Date of Graduation


Document Type


Degree Type



Statler College of Engineering and Mineral Resources


Mechanical and Aerospace Engineering

Committee Chair

Mridul Gautam.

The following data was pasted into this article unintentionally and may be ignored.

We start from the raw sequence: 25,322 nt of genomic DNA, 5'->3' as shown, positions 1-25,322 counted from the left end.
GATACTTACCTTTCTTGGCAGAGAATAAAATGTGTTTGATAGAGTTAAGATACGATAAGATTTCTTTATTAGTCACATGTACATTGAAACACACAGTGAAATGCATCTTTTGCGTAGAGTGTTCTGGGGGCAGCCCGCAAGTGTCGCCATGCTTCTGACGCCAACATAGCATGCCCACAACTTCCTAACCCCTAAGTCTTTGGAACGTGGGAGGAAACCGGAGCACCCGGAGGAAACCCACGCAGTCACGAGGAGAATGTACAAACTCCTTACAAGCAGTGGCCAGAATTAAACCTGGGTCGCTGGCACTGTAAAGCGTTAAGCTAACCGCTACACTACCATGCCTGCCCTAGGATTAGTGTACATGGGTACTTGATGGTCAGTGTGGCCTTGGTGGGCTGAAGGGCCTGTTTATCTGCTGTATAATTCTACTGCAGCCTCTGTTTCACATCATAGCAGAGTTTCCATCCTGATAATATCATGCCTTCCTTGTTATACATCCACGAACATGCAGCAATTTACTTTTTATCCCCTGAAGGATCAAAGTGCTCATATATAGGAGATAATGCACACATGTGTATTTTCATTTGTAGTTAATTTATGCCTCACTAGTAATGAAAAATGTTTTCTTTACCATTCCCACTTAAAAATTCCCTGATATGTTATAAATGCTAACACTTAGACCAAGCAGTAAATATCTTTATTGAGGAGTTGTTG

A study was conducted in order to evaluate the external thermal and vibrational effects on the operation of a laser ignition system for internal combustion (IC) engine applications. West Virginia University (WVU) in conjunction with the National Energy Technology Laboratory (NETL) have constructed a prototype laser spark plug which has been designed to mount directly onto the head of a natural gas engine for the purpose of igniting an air/fuel (A/F) mixture in the engine's combustion chamber. To be considered as a viable replacement for the conventional electrode-based ignition system, integrity, durability and reliability must be justified. Thermal and oscillatory perturbations induced upon the ignition system are major influences that affect laser spark plug (LSP) operation and, therefore, quantifying these effects is necessary to further the advancement and development of this technology.;The passively q-switched Nd:YAG laser was mounted on Bruel & Kjaer (B&K) Vibration Exciter Type 4808 Shaker in conjunction with at B&K Power Amplifier Type 2719, which was oscillated in 10 Hz intervals from 0 to 60 Hz using a sine wave to mimic natural gas engine operation. The input signal simulated the rotational velocity of the engine operating from 0 to 3600 RPM with the laser mounted in three different axial orientations. The laser assembly was wrapped with medium-temperature heat tape, outfitted with thermocouples and heated from room temperature to 140 ºF to simulate the temperatures that the LSP may experience when installed on an engine. The acceleration of the payload was varied between 50% and 100% of the oscillator's maximum allowable acceleration in each mounting orientation resulting in a total of 294 total setpoints.;For each setpoint, pulse width, pulse width variation, q-switch delay, jitter and output energy were measured and recorded. Each of these dependent variables plays a critical role in multi photon ionization and precise control is necessary to limit the variability of these key parameters. Under the influence of thermal and oscillatory perturbations, the q-switch delay of the laser was found to vary significantly. For application on an IC engine, such variation in qswitch delay would result in an ignition timing variation by as much as +/-4.6 crank angle (CA) degrees in the most extreme setpoint on a cycle-to-cycle basis. Every setpoint tested was calculated to be capable of generating a plasma spark in air (>100 GW/cm2), however the resulting focal intensity was found to vary by as much as +/-13 GW/cm2.